Vegetarian and vegan eating is more popular than ever before for a variety of reasons. This post isn’t about delving into the many reasons why a person might choose this dietary pattern nor is it about splitting hairs over the different ways ‘vegetarianism’ shows up, i.e. no red meat, but yes to eggs & dairy, or no land animals but yes to fish, or ‘flexitarian’ where someone is a ‘sometimes’ vegetarian; a term I loathe. To me, if you eat animal-based foods regardless how often, then you’re not a vegetarian; it’s about a preference but I digress.
I’m going to go beyond some of the more popular nutrients of concern when it comes to being vegan although the usual suspects still stand: vitamin B12, calcium, zinc, iron, vitamin A, and the long chain omega-3 fats EPA & DHA [as opposed to the shorter chain alpha-linolenic acid or ALA, which is not the same as EPA & DHA].
I’m not suggesting that diets which contain animal foods are necessarily healthier but studies show vegetarian and vegan diet need more attention when it comes to certain nutrients. Why? Because philosophies aside, animal foods tend to contain these nutrients in higher amounts and, more importantly, those nutrients are absorbed better/more efficiently.
Nutrients of concern when it comes to vegan diets
Vitamin B12: Vitamin B12 by far the best understood nutrient at risk for vegans. B12 is so crucial for so many physiological functions. There are virtually no vegan sources of B12 which is found abundantly in animal foods. B12 plays an important role in mental health and in preserving cognition as we age. Several studies have confirmed how vegans are at risk for B12 deficiencies and this is especially true for children’s growing brains while following a vegan diet. (1, 2,). Vegans need to be sure to include foods fortified with vitamin B12, use Brewer’s & nutritional yeast and/or supplements.
Signs of impaired cognitive function in adolescents with marginal B12 status
Zinc: Suboptimal intakes of zinc is common, even for omnivores but more so for vegans, Like all minerals, zinc from plant foods isn’t absorbed as efficiently because of anti-nutrients like phytic acid, fiber, saponins etc. Some research puts the decreased absorption at 35% less in a vegan diet and it’s estimated that zinc requirements may be as high as 50% greater for vegetarians due to the lowered absorption.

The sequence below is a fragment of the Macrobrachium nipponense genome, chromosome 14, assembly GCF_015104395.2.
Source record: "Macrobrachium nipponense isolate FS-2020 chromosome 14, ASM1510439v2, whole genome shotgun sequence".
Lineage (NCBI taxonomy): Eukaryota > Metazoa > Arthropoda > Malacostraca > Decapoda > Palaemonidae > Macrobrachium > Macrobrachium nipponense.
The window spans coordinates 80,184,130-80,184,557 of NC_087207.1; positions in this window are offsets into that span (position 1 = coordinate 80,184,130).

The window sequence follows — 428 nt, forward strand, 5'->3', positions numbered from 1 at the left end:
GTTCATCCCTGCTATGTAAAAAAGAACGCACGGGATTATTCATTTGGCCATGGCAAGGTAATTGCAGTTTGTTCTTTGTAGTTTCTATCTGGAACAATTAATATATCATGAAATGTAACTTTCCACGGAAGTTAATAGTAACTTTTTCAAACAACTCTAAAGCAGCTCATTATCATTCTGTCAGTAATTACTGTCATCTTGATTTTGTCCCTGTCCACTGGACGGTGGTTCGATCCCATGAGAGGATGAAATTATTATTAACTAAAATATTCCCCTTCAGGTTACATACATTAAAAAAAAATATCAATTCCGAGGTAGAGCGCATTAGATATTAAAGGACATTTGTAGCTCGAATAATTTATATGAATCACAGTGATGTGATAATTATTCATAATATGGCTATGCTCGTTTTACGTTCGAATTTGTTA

Bioavailability of iron, zinc, and other trace minerals from vegetarian diets.
Note, it’s not just zinc where requirements are estimated to be higher in vegan diets, it also goes for protein, iron, calcium, and magnesium.
Iron: Iron is found naturally in some plant foods but the reality is, it’s not absorbed as efficiently as it is from animal foods – sorry folks, it’s not a matter of opinion, it’s a matter of fact. It is for this reason that vegans tend to have lower body stores of iron. (6, 7). Like B12, vegans are advised to look for iron-fortified foods, and/or take supplements. Eating acidic or foods rich in vitamin C at meals can modestly increase the amount of iron absorbed from plant foods.
Omega-3 fats EPA & DHA: In the world of omega-3 fats, people routinely use those derived from animals foods (fish, seafood & fortified eggs) interchangeably with those from plant foods [walnuts, canola, flax, chia. Nothing could be more dangerous. Like siblings from the same parent who share a name, they are not the same nor do they behave the same physiologically speaking. Vegans tend to have an excess of the plant-based omega-3 fat alpha-linolenic acid or ALA at the expense of EPA & DHA. This why there’s be a growing market for vegan sources [algae] of EPA & DHA to help fill the gap and to ensure vegans get these precious omega-3 fats. One of my favourite products is NutraVeg by Ascenta Health. One servings provides 400 mg of DHA & the equivalent of about 165 mg EPA.
Vitamins A & D: Beta carotene is not vitamin A which is called retinal/retinol. Preformed vitamin A is only found in animal foods like milk, liver, fish & seafood, organ meats and eggs. It’s true a small amount of beta carotene from orange/green vegetables and orange fruit is converted to vitamin A, the amount is small (8) and not everyone does it to the same degree; some of us convert more than others do. To get the same amount of vitamin A from 1/2 teaspoon of cod liver oil, you’d have to eat 2 cups of carrots, 1 cup of sweet potatoes, and 2 cups of kale – good luck.